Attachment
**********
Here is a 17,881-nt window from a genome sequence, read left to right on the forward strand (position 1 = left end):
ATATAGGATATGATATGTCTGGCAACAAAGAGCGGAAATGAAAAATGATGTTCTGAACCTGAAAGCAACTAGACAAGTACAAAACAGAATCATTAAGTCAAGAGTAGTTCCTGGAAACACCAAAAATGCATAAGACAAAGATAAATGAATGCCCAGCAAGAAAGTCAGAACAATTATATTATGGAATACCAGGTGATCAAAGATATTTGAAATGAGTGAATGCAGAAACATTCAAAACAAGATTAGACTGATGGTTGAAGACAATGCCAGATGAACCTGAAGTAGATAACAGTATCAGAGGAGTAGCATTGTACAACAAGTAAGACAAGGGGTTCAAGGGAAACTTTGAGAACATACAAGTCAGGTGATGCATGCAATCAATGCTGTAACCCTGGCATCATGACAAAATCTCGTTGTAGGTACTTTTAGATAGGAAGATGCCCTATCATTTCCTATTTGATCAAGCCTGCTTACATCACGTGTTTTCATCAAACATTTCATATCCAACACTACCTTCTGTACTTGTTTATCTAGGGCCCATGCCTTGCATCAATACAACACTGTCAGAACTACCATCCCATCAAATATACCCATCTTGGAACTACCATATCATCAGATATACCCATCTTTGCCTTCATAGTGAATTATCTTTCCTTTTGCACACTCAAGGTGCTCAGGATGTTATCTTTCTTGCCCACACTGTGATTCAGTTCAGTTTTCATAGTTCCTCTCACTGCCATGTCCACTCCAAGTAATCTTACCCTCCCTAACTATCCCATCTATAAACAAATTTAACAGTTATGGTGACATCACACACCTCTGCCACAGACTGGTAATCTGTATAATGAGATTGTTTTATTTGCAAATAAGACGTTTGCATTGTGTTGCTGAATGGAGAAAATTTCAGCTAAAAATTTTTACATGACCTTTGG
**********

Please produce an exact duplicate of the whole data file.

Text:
Here is a 17,881-nt window from a genome sequence, read left to right on the forward strand (position 1 = left end):
ATATAGGATATGATATGTCTGGCAACAAAGAGCGGAAATGAAAAATGATGTTCTGAACCTGAAAGCAACTAGACAAGTACAAAACAGAATCATTAAGTCAAGAGTAGTTCCTGGAAACACCAAAAATGCATAAGACAAAGATAAATGAATGCCCAGCAAGAAAGTCAGAACAATTATATTATGGAATACCAGGTGATCAAAGATATTTGAAATGAGTGAATGCAGAAACATTCAAAACAAGATTAGACTGATGGTTGAAGACAATGCCAGATGAACCTGAAGTAGATAACAGTATCAGAGGAGTAGCATTGTACAACAAGTAAGACAAGGGGTTCAAGGGAAACTTTGAGAACATACAAGTCAGGTGATGCATGCAATCAATGCTGTAACCCTGGCATCATGACAAAATCTCGTTGTAGGTACTTTTAGATAGGAAGATGCCCTATCATTTCCTATTTGATCAAGCCTGCTTACATCACGTGTTTTCATCAAACATTTCATATCCAACACTACCTTCTGTACTTGTTTATCTAGGGCCCATGCCTTGCATCAATACAACACTGTCAGAACTACCATCCCATCAAATATACCCATCTTGGAACTACCATATCATCAGATATACCCATCTTTGCCTTCATAGTGAATTATCTTTCCTTTTGCACACTCAAGGTGCTCAGGATGTTATCTTTCTTGCCCACACTGTGATTCAGTTCAGTTTTCATAGTTCCTCTCACTGCCATGTCCACTCCAAGTAATCTTACCCTCCCTAACTATCCCATCTATAAACAAATTTAACAGTTATGGTGACATCACACACCTCTGCCACAGACTGGTAATCTGTATAATGAGATTGTTTTATTTGCAAATAAGACGTTTGCATTGTGTTGCTGAATGGAGAAAATTTCAGCTAAAAATTTTTACATGACCTTTGG